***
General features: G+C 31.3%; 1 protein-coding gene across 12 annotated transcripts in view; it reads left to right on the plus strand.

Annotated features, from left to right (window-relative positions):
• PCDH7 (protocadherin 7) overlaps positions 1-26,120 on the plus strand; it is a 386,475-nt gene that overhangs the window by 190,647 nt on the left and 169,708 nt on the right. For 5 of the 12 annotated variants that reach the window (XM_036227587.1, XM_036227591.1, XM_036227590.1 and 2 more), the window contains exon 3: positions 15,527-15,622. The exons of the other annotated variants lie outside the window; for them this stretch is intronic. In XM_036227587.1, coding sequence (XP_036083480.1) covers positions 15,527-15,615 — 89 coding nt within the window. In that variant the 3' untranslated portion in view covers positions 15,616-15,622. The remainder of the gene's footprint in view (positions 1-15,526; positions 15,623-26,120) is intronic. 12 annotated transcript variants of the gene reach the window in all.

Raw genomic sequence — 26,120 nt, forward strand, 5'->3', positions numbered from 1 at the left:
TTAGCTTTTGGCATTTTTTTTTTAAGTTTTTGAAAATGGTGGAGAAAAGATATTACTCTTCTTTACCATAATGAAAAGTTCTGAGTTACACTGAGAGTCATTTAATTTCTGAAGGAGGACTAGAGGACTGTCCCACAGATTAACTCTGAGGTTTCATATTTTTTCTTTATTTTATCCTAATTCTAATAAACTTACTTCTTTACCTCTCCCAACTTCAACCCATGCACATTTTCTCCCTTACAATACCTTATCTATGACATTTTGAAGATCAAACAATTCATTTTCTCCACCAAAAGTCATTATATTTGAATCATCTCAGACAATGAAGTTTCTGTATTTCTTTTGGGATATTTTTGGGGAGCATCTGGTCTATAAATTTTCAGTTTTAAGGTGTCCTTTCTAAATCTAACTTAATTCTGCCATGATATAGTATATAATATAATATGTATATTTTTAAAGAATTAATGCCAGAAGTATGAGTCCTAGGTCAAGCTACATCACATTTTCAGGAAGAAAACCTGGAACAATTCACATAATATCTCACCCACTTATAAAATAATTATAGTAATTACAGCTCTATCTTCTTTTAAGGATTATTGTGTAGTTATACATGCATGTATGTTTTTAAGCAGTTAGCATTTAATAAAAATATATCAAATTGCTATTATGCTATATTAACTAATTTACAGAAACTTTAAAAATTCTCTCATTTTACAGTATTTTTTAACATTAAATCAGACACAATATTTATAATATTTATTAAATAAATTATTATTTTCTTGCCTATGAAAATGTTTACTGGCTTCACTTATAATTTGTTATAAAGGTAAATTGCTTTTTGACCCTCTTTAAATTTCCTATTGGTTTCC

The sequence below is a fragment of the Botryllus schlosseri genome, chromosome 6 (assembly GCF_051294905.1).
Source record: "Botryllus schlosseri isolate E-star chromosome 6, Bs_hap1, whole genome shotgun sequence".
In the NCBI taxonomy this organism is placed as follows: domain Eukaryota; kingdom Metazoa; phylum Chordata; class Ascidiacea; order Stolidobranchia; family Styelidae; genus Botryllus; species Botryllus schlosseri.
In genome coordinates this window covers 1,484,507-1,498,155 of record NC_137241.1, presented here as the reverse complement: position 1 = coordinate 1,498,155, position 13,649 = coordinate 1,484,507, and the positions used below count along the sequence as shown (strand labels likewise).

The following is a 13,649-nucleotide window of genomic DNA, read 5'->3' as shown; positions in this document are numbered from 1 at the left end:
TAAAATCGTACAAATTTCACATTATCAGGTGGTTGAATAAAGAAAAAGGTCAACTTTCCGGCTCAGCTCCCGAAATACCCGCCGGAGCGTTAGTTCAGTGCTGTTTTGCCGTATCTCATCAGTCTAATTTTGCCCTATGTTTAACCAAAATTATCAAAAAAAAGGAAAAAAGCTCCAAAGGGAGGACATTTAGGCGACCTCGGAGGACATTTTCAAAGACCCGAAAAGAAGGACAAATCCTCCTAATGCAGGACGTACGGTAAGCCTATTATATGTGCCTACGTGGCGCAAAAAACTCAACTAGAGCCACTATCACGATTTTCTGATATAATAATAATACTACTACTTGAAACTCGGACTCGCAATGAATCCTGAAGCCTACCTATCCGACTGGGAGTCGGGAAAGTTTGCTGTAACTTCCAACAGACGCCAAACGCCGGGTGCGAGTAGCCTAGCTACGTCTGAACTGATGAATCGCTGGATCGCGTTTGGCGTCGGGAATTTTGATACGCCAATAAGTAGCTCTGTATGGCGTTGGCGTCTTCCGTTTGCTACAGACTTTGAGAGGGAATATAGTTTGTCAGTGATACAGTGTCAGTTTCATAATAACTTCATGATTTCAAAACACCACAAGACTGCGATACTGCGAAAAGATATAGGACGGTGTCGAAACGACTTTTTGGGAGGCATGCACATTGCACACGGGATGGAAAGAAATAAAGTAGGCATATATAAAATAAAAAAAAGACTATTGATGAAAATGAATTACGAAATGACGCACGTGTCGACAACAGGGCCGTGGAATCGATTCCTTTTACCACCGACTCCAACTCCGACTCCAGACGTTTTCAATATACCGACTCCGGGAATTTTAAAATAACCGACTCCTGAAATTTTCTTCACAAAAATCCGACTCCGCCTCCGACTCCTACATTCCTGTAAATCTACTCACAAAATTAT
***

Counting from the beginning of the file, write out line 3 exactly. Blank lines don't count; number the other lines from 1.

• PCDH7 (protocadherin 7) overlaps positions 1-26,120 on the plus strand; it is a 386,475-nt gene that overhangs the window by 190,647 nt on the left and 169,708 nt on the right. For 5 of the 12 annotated variants that reach the window (XM_036227587.1, XM_036227591.1, XM_036227590.1 and 2 more), the window contains exon 3: positions 15,527-15,622. The exons of the other annotated variants lie outside the window; for them this stretch is intronic. In XM_036227587.1, coding sequence (XP_036083480.1) covers positions 15,527-15,615 — 89 coding nt within the window. In that variant the 3' untranslated portion in view covers positions 15,616-15,622. The remainder of the gene's footprint in view (positions 1-15,526; positions 15,623-26,120) is intronic. 12 annotated transcript variants of the gene reach the window in all.